Bubble Bubble Bonds in Trouble
Market prices reflect probability US turning into Japan.
September 2, 2010
One indicator of a bubble is the amount of money flowing into the investment. And there are firms that make a living tracking fund flows. Of late, in the U.S., funds have been flowing out of equities and into bonds.
Is that a bubble? Not necessarily says hardcore value investor James Montier. “The bond bubble believers love to cite stats along the lines that bonds are witnessing inflows at the same pace as equity funds did during the TMT bubble.” For him, that’s a sterile debate. The real question is whether bonds offer good value.
Some think they do. Money manager Cullen Roche at Pragmatic Capitalism argues: ”When your options are 0% cash, unstable real estate and equity in what appears like a weak economy that 2.6% government bond doesn’t sound so bad.”
Montier doesn’t think so. “I’ve always thought that in essence bond valuation is a rather simple process (at least one level). I generally view bonds as having three components: the real yield, expected inflation and an inflation risk premium.”
Real yields are at 1% and forecast inflation is at 2.5%. To that Montier adds an inflation risk premium of 25 bps to 50bps.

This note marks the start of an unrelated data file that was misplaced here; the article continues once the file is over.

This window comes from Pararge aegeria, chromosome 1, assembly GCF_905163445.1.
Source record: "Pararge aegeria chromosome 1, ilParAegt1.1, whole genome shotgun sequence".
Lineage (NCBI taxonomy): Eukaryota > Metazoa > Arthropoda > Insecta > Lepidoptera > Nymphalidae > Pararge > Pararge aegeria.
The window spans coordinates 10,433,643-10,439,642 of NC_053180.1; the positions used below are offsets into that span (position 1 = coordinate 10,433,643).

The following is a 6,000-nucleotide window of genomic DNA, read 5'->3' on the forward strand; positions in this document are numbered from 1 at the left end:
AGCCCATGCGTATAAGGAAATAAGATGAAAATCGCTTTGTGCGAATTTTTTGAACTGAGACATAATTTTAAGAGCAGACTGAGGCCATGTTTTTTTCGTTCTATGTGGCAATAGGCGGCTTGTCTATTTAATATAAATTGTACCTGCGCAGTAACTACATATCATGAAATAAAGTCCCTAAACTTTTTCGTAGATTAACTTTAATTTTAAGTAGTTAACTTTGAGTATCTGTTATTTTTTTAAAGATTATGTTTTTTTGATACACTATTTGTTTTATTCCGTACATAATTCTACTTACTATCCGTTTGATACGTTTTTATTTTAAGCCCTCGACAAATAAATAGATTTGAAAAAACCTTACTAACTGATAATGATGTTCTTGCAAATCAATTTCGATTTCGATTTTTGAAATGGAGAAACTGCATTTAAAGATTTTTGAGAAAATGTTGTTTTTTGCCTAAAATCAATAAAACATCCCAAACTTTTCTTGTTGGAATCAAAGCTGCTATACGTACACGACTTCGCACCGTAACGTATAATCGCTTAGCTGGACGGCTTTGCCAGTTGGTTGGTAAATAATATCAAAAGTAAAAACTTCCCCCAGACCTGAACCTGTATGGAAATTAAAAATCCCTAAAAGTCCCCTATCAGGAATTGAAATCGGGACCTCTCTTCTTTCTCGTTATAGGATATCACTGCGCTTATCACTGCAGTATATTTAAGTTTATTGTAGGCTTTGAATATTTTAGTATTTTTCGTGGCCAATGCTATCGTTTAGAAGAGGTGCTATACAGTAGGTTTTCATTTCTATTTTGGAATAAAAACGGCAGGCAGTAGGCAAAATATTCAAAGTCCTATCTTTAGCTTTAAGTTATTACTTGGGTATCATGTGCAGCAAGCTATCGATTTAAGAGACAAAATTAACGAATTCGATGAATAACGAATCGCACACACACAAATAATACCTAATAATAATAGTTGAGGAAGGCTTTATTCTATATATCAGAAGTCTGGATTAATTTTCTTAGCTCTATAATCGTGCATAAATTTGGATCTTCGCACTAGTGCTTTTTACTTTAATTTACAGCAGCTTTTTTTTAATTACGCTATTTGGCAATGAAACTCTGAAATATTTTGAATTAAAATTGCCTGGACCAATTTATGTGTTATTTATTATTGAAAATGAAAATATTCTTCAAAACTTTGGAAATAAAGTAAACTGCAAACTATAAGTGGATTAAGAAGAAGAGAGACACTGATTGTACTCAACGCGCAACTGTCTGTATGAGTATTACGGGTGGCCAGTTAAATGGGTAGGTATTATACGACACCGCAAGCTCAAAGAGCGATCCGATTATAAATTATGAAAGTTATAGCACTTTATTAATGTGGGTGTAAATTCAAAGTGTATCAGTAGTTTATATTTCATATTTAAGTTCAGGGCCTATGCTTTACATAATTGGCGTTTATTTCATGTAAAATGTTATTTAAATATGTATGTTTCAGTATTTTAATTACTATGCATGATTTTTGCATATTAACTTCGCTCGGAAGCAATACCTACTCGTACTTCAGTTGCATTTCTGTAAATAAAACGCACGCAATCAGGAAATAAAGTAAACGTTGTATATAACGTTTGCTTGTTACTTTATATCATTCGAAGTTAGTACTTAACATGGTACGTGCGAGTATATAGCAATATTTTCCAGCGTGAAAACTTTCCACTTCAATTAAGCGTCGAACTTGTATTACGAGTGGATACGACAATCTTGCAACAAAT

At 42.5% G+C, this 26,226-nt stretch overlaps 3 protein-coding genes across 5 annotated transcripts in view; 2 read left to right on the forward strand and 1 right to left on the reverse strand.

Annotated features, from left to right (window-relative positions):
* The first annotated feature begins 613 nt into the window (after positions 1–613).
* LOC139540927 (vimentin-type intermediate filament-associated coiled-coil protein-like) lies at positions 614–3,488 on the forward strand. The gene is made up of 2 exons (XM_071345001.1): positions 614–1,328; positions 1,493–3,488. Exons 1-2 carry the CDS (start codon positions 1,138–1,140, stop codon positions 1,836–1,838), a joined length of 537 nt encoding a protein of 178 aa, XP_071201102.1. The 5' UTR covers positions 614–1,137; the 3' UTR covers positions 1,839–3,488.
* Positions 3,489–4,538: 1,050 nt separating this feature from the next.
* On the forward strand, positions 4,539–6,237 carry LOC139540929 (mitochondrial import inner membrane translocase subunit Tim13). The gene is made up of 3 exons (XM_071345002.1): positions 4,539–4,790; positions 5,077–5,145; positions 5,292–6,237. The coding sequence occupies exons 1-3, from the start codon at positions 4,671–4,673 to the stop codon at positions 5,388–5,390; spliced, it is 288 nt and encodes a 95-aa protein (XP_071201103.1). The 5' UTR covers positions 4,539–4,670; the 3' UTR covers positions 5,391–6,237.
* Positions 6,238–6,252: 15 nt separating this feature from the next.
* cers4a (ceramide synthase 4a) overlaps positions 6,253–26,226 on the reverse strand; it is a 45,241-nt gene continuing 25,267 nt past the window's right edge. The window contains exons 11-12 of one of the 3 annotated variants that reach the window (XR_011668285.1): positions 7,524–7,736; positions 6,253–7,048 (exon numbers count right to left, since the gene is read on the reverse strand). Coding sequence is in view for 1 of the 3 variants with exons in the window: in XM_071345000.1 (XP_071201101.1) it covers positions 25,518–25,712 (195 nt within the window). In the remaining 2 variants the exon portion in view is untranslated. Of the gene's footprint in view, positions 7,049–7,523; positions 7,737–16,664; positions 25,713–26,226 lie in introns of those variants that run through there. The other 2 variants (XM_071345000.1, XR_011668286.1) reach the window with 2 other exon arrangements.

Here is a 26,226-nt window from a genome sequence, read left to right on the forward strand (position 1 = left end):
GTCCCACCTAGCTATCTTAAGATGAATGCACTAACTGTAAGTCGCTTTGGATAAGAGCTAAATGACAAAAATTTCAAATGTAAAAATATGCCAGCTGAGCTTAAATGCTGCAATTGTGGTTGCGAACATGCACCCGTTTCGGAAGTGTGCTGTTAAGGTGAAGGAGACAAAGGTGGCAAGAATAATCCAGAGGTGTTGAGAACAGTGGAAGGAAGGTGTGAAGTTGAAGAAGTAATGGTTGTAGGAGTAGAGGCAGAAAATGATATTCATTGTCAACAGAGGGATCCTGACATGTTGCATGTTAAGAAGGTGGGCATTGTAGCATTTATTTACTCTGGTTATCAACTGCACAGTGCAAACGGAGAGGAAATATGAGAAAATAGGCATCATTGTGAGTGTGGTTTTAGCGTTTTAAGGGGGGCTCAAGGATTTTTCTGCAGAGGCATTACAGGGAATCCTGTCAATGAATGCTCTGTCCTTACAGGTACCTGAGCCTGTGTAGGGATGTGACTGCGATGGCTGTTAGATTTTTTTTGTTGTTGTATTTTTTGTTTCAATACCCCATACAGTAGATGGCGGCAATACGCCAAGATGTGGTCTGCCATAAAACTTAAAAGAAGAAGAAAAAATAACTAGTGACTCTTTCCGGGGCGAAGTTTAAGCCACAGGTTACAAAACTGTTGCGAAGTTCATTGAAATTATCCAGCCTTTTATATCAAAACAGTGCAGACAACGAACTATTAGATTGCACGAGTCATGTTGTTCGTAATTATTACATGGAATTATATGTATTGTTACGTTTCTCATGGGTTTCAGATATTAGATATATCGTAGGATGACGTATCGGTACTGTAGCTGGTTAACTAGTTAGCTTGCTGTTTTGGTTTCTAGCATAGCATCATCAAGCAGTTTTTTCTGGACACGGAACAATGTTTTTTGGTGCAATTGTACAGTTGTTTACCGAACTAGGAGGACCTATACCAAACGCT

“Using these inputs a ‘fair value’ under normal inflation would be around 4%. Of course, this assumes that the current market 1% real yield is itself a ‘fair price’. This seems like a questionable assumption to me. In the UK we have a longer history of index linked bonds – introduced in 1986. The average yield since the introduction is 2.6%, in the last decade the average real yield has been 1.5%. Given this ‘parameter’ uncertainty it would be reasonable to say that ‘fair value’ for 10 year bonds is somewhere in the range of 4-5%.”
But fair value is not what investors are pricing in, he notes.
“The current 2.5% yield on the US 10 year bond is clearly a long way short of this. So unless you believe that Japan is the correct template for the US (i.e. inflation will be zero for the next decade), government bonds don’t offer an attractive return as a buy and hold proposition.”
Either bond investors are underestimating inflation, or Japanese deflation looms. For Montier, “in essence, the market is implying a 70% probability that the US turns Japanese.”
Not happy news for U.S. policymakers.